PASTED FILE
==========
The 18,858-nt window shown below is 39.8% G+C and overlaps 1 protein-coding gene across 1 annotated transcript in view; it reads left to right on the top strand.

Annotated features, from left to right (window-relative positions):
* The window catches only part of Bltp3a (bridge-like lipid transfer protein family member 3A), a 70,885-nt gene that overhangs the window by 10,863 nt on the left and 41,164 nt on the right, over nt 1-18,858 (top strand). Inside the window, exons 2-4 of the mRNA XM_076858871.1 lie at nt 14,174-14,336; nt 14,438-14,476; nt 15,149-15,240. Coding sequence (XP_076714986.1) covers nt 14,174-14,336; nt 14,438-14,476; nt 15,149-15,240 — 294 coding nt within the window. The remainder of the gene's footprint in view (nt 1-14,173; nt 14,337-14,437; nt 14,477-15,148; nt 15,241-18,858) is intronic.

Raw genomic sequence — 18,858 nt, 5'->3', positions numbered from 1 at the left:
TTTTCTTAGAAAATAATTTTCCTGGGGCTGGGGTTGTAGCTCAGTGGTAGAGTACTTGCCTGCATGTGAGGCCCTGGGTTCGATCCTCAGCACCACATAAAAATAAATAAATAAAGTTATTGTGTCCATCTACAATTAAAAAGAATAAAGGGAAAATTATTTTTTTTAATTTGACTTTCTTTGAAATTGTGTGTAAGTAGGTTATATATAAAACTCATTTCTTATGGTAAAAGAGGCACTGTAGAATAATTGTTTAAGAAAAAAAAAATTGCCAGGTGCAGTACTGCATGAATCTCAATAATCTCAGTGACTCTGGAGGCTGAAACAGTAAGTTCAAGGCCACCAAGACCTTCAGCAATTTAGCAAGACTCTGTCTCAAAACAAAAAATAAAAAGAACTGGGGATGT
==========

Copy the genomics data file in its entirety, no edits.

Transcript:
The 18,858-nt window shown below is 39.8% G+C and overlaps 1 protein-coding gene across 1 annotated transcript in view; it reads left to right on the top strand.

Annotated features, from left to right (window-relative positions):
* The window catches only part of Bltp3a (bridge-like lipid transfer protein family member 3A), a 70,885-nt gene that overhangs the window by 10,863 nt on the left and 41,164 nt on the right, over nt 1-18,858 (top strand). Inside the window, exons 2-4 of the mRNA XM_076858871.1 lie at nt 14,174-14,336; nt 14,438-14,476; nt 15,149-15,240. Coding sequence (XP_076714986.1) covers nt 14,174-14,336; nt 14,438-14,476; nt 15,149-15,240 — 294 coding nt within the window. The remainder of the gene's footprint in view (nt 1-14,173; nt 14,337-14,437; nt 14,477-15,148; nt 15,241-18,858) is intronic.

Raw genomic sequence — 18,858 nt, 5'->3', positions numbered from 1 at the left:
TTTTCTTAGAAAATAATTTTCCTGGGGCTGGGGTTGTAGCTCAGTGGTAGAGTACTTGCCTGCATGTGAGGCCCTGGGTTCGATCCTCAGCACCACATAAAAATAAATAAATAAAGTTATTGTGTCCATCTACAATTAAAAAGAATAAAGGGAAAATTATTTTTTTTAATTTGACTTTCTTTGAAATTGTGTGTAAGTAGGTTATATATAAAACTCATTTCTTATGGTAAAAGAGGCACTGTAGAATAATTGTTTAAGAAAAAAAAAATTGCCAGGTGCAGTACTGCATGAATCTCAATAATCTCAGTGACTCTGGAGGCTGAAACAGTAAGTTCAAGGCCACCAAGACCTTCAGCAATTTAGCAAGACTCTGTCTCAAAACAAAAAATAAAAAGAACTGGGGATGT